The report, released on 22 September, provides performance figures in the Kenyan, Nigerian, South African, Ghanaian and Tanzanian entertainment sectors for 2017-21. It predicts that consumer habits in the five countries will shift from purchasing and owning recorded music to subscription-based, music-rental services. This is attributed to a decline in digital music downloads. However, music streaming platforms will continue to grow, with much of the activity driven by younger demographics.
Overall, South Africa emerges as the country with the highest E&M revenue, which is expected to reach $13.2bn in 2021 up from $9.8bn in 2016. The report says South Africa has a healthy mix of local and international players that have created compelling services for consumers.
The availability of a variety of music streaming services has further boosted consumer demand for subscription-based listening, which is expected to see music streaming hit $3.8m by 2021, while downloads would account for $5.2m, the report said. These figures will be a godsend for streaming service Spotify, which is expected to open its doors to consumers in South Africa in the next few months.
Additionally, recorded music revenue is slated for a revival as South African consumers sign up to digital services at an increasing rate. Total music revenue is forecast to rise at a compound annual growth rate (CAGR) of 5% to reach $206m in 2021. The report says audiences are not only turning away from owning physical music products but are also set to reduce their consumption of digital downloads, with download revenue forecast to decline for the first time by 7% in 2017.
South Africa’s physically recorded music will continue to decline at a CAGR of -18.4% over the next five years to $12.5m. There is hope, however, for the live music industry, which plays a key role in the country’s E&M revenue. “Ticket sales and sponsorship revenue will continue to rise at a pace that will see live music take an increasing share of total music revenue,” the report said, adding that a high growth rate in Internet and mobile access is also expected to prop up E&M revenue in South Africa.
Piracy and the depreciation of the naira are the biggest problems facing Nigeria’s E&M industry. Nonetheless, music revenue is set to rise by 4.4% from 9% in 2016 to 13.4% reaching $73m in 2021.
The mobile phone is the biggest revenue stream for Nigeria’s E&M industry, contributing 99% of digital sales in 2016. Mobile phone revenue will increase slightly over the next five years thanks to “ring back tones, which have become a big social phenomenon among Nigerians”.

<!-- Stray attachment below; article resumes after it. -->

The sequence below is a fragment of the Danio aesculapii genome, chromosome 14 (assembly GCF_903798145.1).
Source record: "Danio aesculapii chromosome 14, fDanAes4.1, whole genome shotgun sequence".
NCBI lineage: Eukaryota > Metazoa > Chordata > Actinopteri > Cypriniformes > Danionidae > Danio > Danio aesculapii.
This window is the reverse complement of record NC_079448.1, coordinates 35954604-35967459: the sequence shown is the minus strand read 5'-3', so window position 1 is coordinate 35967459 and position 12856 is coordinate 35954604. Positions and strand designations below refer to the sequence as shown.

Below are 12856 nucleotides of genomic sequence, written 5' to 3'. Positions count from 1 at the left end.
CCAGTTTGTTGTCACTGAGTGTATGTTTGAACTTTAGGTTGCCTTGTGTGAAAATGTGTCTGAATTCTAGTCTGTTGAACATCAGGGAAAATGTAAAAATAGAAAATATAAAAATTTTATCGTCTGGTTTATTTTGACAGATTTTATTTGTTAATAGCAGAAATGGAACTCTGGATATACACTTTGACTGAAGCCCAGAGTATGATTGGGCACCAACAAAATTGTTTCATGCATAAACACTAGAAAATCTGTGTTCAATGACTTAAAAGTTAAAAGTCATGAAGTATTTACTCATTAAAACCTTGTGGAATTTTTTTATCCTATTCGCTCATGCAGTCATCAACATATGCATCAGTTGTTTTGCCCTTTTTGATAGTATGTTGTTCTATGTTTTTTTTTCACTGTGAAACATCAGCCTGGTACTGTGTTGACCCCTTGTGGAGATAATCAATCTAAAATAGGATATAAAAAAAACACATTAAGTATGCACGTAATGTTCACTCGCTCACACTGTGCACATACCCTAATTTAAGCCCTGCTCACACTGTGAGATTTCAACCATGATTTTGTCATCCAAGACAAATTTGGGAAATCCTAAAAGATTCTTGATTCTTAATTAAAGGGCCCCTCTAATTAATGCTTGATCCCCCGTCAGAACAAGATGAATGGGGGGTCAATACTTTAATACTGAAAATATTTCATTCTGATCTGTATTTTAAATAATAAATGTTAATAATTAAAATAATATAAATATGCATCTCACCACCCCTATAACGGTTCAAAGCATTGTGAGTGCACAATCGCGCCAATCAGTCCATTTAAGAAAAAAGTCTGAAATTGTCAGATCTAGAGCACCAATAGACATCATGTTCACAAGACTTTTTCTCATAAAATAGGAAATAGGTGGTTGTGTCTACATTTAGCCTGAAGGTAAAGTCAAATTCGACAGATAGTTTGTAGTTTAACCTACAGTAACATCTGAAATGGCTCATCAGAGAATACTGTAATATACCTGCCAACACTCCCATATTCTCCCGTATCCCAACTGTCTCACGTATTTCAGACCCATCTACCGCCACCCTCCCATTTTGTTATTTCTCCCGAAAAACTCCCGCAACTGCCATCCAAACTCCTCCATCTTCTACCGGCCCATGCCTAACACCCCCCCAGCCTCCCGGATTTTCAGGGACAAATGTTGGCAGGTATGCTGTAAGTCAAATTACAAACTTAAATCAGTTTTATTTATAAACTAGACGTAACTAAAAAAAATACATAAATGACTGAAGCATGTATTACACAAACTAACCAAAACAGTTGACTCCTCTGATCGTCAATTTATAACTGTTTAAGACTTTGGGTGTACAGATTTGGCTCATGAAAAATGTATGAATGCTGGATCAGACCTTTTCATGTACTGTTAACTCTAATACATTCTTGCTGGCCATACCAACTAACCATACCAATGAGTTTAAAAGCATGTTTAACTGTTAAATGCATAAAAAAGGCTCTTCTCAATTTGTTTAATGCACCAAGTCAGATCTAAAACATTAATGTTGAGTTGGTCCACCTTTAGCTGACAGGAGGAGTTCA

Kenya is another African economy that derives much of its music revenue from ring back tones. Piracy-proof mobile music revenue would help propel music revenue to a 10% CAGR to reach $32m from $20m in 2016 within the time focus of the report, PwC said.
The Kenyan music industry is expected to improve despite the fact that the country’s royalty-collection system is not yet fully formalised. “Recorded music revenue – which accounts for more than 90% of total revenue – will be 80% digital,” the report said.
Ring back tones are also popular in Ghana, driving music revenue to $1.5bn in the next five years. “Ghanaian mobile music leads when it comes to music consumption, although music streaming services are yet to gain traction,” PwC said.
A slow growth in Internet access has been blamed for subdued music streaming in Ghana. Despite this, the report says the Internet will take a 68% share of overall revenue by 2021.
Finally, Tanzania’s E&M revenue will be worth $5.8 million in 2021 with recorded music accounting for nearly 95% of music sales. “Tanzania’s small music market should see double-digit growth over the next five years because mobile music leads when it comes to music consumption,” the report said.
Mobile is expected to dominate the Tanzanian market over the next five years, with mobile music revenue expected to rise to $4.9m. “The Internet market is extremely healthy in Tanzania, overwhelmingly led by mobile, where operators have accelerated their investments in data network expansion to meet user demand.
“There is no doubt that E&M companies that have become accustomed to competing and creating differentiation, based primarily on content and distribution, have realised that there is need to focus more intensely on the user experience,” PwC said.